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Watermelon juice

What is watermelon juice?

Watermelons are popular foods - especially in summer - but what about their juice as a drink - and does it have any health or nutrition benefits?

The refreshing taste of watermelon juice is popular with athletes for hydration. Watermelons are the large green melons which have darker green stripes on the outside and a mainly bright red inside with large dark seeds. It has a high water content making it ideal for juicing. Most people eat only the red insides of a watermelon, but as it is from the same plant family as the cucumber, the skin is also edible - just make sure it is well washed first.

You can buy ready prepared watermelon juice or you can easily make your own - no recipe needed. Depending on the equipment you have you can either place whole pieces of the melon, including the skin, in a juicer, or you can scoop out the insides of the melon and pop them in the blender. There is even a YouTube clip showing a man placing a hand-held blender into a whole watermelon and making the juice inside the fruit which saves on washing-up!

You don't need any extra ingredients - but for added zing - try a squeeze of lemon or lime.

Are there health benefits?

Watermelon juice tastes good but won't make you feel guilty. It's sweet but is fat free and low in calories and being water-rich is good at rehydrating the body. It is also cholesterol free - like all fruits and vegetables.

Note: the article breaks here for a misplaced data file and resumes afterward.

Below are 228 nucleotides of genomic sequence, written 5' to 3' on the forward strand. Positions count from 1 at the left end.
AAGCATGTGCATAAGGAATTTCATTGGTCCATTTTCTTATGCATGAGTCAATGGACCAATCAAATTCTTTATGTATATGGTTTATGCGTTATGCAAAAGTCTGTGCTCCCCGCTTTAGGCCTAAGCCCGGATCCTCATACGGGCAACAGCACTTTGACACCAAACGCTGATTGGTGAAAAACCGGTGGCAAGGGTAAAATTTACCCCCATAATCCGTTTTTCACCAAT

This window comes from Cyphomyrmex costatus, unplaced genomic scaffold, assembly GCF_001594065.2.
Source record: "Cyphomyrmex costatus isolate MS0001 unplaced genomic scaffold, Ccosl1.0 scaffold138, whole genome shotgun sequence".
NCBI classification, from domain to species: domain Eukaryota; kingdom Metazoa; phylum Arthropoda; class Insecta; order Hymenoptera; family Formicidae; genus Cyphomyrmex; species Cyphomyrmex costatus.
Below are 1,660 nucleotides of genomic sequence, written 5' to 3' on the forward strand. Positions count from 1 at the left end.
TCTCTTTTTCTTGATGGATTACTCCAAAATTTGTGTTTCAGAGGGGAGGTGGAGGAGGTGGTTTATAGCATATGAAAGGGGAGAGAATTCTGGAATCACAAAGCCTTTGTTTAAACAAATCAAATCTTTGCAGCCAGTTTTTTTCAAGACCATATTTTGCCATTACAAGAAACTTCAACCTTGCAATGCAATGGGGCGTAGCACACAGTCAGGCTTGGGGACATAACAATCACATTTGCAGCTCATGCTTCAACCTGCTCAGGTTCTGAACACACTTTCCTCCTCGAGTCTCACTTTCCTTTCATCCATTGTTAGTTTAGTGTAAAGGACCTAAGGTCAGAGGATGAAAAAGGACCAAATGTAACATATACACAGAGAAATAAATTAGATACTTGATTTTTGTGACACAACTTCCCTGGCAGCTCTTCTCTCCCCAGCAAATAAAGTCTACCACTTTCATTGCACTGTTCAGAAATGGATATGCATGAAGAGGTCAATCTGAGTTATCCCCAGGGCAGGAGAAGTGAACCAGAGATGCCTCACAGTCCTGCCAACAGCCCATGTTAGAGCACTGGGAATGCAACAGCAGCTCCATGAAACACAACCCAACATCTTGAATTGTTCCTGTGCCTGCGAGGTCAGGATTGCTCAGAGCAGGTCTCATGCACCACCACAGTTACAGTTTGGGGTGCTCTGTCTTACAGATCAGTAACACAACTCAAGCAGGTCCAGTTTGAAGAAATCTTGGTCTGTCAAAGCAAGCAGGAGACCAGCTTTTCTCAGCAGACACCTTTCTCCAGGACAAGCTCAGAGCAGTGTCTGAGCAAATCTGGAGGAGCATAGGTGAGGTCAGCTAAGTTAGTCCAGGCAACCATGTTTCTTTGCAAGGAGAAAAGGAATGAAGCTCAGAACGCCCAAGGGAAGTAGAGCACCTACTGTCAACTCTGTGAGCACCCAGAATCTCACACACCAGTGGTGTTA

In nutrition and vitamin terms, it's rich in vitamin C and also contains potassium and beta-carotene along with the heart healthy antioxidant lycopene – all of which help protect our health. Lycopene is responsible for the bright red colour of the watermelon flesh.

Watermelon juice also contains citrulline, an amino acid and natural antioxidant. This is found more in the skin and rind than the pulp and more in watermelons with yellow or orange flesh. Citrulline can help boost blood flow and some reports suggest it can help treat impotence. It has also been shown to help athletes reduce muscle soreness, but didn't improve endurance exercise performance in athletes.

Are there any health concerns?

Not all watermelon juices are created equal. Check the label of shop bought juices and avoid those with added sugar - which means more calories.

The high citrulline levels in whole fruit juice and supplements may interfere with blood pressure, heart disease, and erectile dysfunction medication, but a glass or two of juice isn't likely to have any untoward effects. Seek medical advice if you have concerns.

Dietitian reviewed by Catherine Collins RD

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WebMD Medical Reference

Medically Reviewed by Dr Rob Hicks on January 31, 2017

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